Calm lighting, warmth and weighted blankets can help by providing comfort and security.

    Always seek the advice of your GP if things persist, to rule out pain as the cause of sleepless nights and also to address whether any medication used by your husband can interrupt his sleep too, perhaps consider changing the time of day they are taken may help. Do not use sleeping pills or remedies unless prescribed by a doctor.

    I wish you and your husband all the best and a restful evening.


  • Lynn ConwayLynn Conway Posts: 1

    Hi Danine. My mum has vascular dementia and her condition has deteriorated a lot in the past few months. She is also very frail.

    She has become quite obsessive about lots of things - including what she wears. She always seems to be thinking she needs to get changed - a process which totally exhausts her. She also gets very confused so ends up with things like 5 socks on one foot. She gets very tired and upset, and I’m wondering what we can do to end this particular obsession.

    Thanks, Lynn

  • Danine IrwinDanine Irwin Posts: 9 Dementia Advisor

    @Lynn Conway Hi Lynn

    Sorry to hear that your mum is getting more frail as time goes by. Vascular dementia can result in confusion however it is important that your mum maintains as much independence as possible. When it comes to dressing and clothes, it may be useful to take out an outfit each morning and lay it on her freshly-made bed, in layers - in the order that she should put the items on. If you keep the contents of her wardrobe to a minimum, just take out the items she will need for that day, that may help. Showing mum a drawerful of socks may confuse her more and her exhaustion probably comes from the frustration she feels because there are too many clothes in front of her. Reassure her that she only needs to wear the clothes that are laid out and she can change into other clothes when it is time to get ready for bed.

    Your patience and calmness will reassure her.

    I wish you all the best.

  • danWdanW Posts: 9

    Hi Danine, I hope you're well. I'd be interested to know if there's anything we can do as a family to make Christmas as enjoyable / peaceful as possible with someone who has dementia. Nan's condition has deteriorated to a great extent in the past couple of months and we're worried it'll be too much for her with all the kids and our dog around.

    Thanks, Dan W

  • Danine IrwinDanine Irwin Posts: 9 Dementia Advisor

    Hi @danW

    Thank you for your message.

    This festive poem from the Alzheimer's Society is beautiful: https://youtu.be/qzjqOK97zb4

    Christmas can be overwhelming for most people. Try to keep things well planned and stick to your routine as much as possible. Include your Nan in as much as possible and from as early as possible, from writing Christmas cards, making decorations and putting them up, to laying the table and preparing the meal.

    Decorate the house in gradual stages so her familiar setting does not suddenly become unfamiliar. You could include some decorations that create sensory attachment too, like soft festive music and Christmassy smells (lots of seasonal room sprays and spice balls are useful) and of course the flavours of Christmas too! When you have your meal, try not to overload Nan's plate though!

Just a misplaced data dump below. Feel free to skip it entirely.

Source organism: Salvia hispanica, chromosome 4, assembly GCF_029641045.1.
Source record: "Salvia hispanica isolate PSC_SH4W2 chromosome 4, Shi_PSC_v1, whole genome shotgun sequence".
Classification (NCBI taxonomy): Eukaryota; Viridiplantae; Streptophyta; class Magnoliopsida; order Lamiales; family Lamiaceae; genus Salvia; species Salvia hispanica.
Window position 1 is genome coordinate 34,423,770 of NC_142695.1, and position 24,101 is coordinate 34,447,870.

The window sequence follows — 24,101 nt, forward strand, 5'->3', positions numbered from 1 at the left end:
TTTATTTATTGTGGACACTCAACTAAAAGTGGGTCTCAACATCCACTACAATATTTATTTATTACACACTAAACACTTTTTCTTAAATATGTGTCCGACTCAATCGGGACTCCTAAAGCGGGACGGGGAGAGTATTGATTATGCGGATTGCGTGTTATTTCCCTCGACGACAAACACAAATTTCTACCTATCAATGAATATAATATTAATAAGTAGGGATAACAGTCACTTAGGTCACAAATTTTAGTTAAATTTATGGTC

Use the time together to reminisce over family photographs, movies and stories; perhaps have a box of photographs readily available to hand, by Nan's side, so she can look through.

    If Nan's memory is getting poorer, maybe make everyone a festive name badge - so you all are reminded of each others names.

    If the noise gets too much, have a designated 'quiet time' or even have a separate room where she can go and have some 'quiet time'.

    Use this family time to make new memories and take plenty of photographs, including everyone!

    Wishing you all a healthy and happy festive season.

    All the best


  • Hi Danine

    My partner’s mother has dementia and has lived with us since May. She is at the stage where she’s little or no vocabulary left, cannot seem to say whether she wants food or sleep. There are no activities we can do with her, like a simple jigsaw, colouring, sorting things, looking through old photos and she doesn’t even seem to respond to music (she used to play the flute). She looks so forlorn just sat there and we absolutely don’t know what to do to improve he quality of her life, except play some DVDs that she will sometimes raises her head to look at. She’s lost her sparkle. Is that normal? Do sufferers when the condition is advance just stare into space all day (when not sleeping).

    We get her out when we can. Looking for some ideas and reassurance I suppose.

    Thank you


  • Elaine GulerElaine Guler Posts: 1

    Hi Danine,

    My mother is in a carehome, she has Dementia and has never settled been sent away from home ,she is a victim of an estranged sister who scammed her and acquired an Lpa that isnt genuine, social services and safe guarding wont help us due to the Lpa.Same with the Advocate . We as a family want our mother home as she is Deteriorating, we love her and her wishes were NOT to be put in a carehome. She is wanted by her family at home ....

    What I want to ask is that she has very huge constant Fatique, she cat naps and doesn't stay in bed as she doesn't like to be alone, She always told us not to leave her alone, she doesnt communicate with non family members. Is the Fatique because she is sad and unsettled, ? Or the Dementia ? No-one else looks Extremely fatigued like my mam in the carehome.

    I window visit every day.


  • Danine IrwinDanine Irwin Posts: 9 Dementia Advisor

    Unfortunately I am currently unable to respond to your questions. I hope that you can find the support that you need.

    Stay safe and well everyone.